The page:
Dennis checked the Alcotest machines in several counties in central New Jersey, including Monmouth, Ocean, Middlesex, Somerset and Union. When you look at that total number of 20,667, it doesn’t factor in how many of those cases actually involved a breath test result. In reviewing my own cases here in the office, I had about 80 cases that involved a breath test result, but of those 80 cases or so, we determined that only 12 may have been affected because I was actually able to either eliminate the breath test result or get the person acquitted on the other cases that Dennis was involved in.

That number, 20,667, is still going to be a significant number but nowhere near the magnitude of the number claimed by the state police. We also have to look back. We have a process in New Jersey called post-conviction relief. If a defendant wants to challenge the validity of his or her conviction, our court rules put some burden on them to do certain basic research. That basic research includes obtaining police reports and other documents, which we call discovery. Discovery requires them to get a transcript of the proceedings of their plea so we know word-for-word what was said between the judge, the prosecutor, the defense attorney and the defendant. With all that information, we can determine the basis on which the conviction came about.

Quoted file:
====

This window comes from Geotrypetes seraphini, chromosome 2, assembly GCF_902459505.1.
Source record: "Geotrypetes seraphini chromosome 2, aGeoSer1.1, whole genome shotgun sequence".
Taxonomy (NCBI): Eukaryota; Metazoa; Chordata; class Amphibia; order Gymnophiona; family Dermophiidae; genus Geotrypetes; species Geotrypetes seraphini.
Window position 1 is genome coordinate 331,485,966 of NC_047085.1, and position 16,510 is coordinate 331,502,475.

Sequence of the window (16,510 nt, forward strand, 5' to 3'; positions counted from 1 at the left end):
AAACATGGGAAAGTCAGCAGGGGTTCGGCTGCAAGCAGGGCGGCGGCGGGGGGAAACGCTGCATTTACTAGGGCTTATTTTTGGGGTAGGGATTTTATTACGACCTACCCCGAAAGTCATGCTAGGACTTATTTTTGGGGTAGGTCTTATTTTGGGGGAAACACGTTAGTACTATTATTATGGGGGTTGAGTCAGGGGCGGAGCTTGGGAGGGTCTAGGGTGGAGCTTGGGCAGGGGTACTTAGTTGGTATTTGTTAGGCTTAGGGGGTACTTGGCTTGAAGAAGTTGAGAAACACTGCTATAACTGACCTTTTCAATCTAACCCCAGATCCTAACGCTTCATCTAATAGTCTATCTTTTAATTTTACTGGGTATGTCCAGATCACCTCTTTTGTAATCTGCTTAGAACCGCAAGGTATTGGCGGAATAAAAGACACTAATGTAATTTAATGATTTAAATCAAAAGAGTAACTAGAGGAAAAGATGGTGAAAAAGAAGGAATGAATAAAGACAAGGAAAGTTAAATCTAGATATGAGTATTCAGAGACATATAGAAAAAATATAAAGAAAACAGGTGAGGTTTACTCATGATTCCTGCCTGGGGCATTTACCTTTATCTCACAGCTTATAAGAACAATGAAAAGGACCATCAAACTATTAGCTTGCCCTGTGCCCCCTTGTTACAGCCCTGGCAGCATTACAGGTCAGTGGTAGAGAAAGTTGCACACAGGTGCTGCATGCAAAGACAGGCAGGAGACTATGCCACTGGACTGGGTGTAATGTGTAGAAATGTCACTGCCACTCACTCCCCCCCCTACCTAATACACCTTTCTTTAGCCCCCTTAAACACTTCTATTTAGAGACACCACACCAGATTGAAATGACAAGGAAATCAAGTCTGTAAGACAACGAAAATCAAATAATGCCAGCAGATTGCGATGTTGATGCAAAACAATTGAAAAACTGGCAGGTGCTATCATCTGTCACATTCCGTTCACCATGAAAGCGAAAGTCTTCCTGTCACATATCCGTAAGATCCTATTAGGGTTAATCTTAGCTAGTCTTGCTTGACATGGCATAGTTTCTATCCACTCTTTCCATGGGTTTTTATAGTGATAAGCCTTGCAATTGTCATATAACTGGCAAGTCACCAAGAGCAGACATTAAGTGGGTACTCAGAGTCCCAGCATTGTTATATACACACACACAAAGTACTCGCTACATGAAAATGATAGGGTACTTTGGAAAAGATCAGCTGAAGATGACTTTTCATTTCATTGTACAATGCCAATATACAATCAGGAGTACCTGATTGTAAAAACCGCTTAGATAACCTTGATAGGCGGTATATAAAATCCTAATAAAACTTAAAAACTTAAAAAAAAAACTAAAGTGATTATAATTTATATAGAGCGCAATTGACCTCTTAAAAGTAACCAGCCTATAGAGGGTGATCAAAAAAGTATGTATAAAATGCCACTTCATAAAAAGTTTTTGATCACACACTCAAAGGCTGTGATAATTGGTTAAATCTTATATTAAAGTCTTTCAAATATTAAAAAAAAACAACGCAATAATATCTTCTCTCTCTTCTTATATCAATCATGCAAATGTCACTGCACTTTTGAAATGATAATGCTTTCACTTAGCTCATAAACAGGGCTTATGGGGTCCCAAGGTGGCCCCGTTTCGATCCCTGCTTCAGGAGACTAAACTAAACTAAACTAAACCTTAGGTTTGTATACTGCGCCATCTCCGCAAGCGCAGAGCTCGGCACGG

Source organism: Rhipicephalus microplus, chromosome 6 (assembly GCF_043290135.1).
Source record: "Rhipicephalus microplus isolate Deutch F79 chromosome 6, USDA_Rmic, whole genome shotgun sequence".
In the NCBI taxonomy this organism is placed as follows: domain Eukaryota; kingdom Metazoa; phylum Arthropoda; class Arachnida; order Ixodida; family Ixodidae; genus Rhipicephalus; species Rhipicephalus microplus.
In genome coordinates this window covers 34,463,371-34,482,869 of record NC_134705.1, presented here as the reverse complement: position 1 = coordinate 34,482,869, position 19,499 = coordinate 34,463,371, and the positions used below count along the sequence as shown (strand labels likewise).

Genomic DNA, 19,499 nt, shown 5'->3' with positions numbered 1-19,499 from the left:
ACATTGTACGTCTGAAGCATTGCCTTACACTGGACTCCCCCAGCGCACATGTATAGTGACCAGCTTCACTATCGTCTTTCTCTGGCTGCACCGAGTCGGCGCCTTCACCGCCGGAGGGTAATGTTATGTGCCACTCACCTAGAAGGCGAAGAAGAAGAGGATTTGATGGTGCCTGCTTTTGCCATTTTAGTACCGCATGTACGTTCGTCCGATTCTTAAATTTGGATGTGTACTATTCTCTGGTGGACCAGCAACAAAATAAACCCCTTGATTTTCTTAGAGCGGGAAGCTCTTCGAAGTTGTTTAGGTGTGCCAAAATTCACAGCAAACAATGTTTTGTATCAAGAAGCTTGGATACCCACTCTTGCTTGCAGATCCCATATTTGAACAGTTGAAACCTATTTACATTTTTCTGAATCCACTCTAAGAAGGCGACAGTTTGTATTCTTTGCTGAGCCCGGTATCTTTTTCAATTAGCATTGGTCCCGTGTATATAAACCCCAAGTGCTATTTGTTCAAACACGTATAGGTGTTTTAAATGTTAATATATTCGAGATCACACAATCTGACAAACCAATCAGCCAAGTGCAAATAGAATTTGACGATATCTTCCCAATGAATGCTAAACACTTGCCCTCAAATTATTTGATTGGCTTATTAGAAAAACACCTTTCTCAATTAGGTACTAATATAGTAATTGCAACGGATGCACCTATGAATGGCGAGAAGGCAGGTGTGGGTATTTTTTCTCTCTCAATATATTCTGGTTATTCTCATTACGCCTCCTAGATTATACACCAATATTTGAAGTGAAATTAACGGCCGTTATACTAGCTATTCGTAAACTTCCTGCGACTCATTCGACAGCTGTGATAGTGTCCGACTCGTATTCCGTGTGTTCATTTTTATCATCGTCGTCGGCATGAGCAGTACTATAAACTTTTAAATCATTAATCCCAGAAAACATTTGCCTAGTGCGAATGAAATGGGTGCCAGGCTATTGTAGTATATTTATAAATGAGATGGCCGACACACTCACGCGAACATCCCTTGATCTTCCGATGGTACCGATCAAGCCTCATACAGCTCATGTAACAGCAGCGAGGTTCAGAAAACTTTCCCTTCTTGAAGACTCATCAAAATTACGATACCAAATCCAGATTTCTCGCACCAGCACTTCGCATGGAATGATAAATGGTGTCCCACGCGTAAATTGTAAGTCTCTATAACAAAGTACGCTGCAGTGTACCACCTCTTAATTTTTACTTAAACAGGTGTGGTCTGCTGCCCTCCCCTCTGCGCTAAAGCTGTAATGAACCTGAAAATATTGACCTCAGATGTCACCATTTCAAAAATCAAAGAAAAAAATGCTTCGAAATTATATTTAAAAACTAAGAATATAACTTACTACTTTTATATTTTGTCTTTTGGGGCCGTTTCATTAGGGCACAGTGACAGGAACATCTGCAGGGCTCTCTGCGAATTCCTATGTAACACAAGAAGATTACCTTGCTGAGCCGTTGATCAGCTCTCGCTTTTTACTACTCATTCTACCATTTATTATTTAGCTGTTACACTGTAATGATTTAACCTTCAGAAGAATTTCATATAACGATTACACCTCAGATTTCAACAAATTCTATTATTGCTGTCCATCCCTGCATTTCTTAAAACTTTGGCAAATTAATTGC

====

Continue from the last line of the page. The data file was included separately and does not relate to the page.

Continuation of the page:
If the conviction was based on observational evidence, dependent on the breath test results, then that person probably would not have a claim because the breath test results and Mark Dennis’ actions really would have nothing to do with the conviction. On the other hand, if it turns out that the sole basis for the finding of alcohol impairment was the breath test result, that person may very well have a claim and has to come forward with the evidence. When you bring an action for post-conviction relief, the burden is initially on the defendant to show there has been a miscarriage of justice, the plea was somehow obtained through fraud, or there were certain other required steps that were omitted. That burden of proof is by a preponderance of the evidence, more likely than not.

My feeling is that if a defendant can establish that their conviction was based on a breath test alone and they satisfy the requirements of discovery required by the rules, they have a viable claim because once we establish the claim for post-conviction relief, the burden will shift to the state to show that the claim is invalid. It’s going to be interesting to see what the state will do if they can’t bring in Mark Dennis to testify. He really would have little incentive to testify. Indeed, he could probably invoke his 5th Amendment right to remain silent in light of the allegations that the state is making against him. So we’ll see to what extent this problem really exists.

Ironically, while the state, on the one hand, says that potentially more than 20,000 cases could be affected, it also alleges that only two cases were actually affected, and in both of those cases the breath test results did not play a role in the finding of impairment. So it’s going to be interesting to see how the state intends to proceed from here.

For more information on Tampering With Evidence In NJ, a free initial consultation is your next best step. Get the information and legal answers you are seeking by calling (888) 394-1394 today.

John Menzel, J.D.

Learn your options - call me for your free, 20 min phone consultation (888) dwi-1-dwi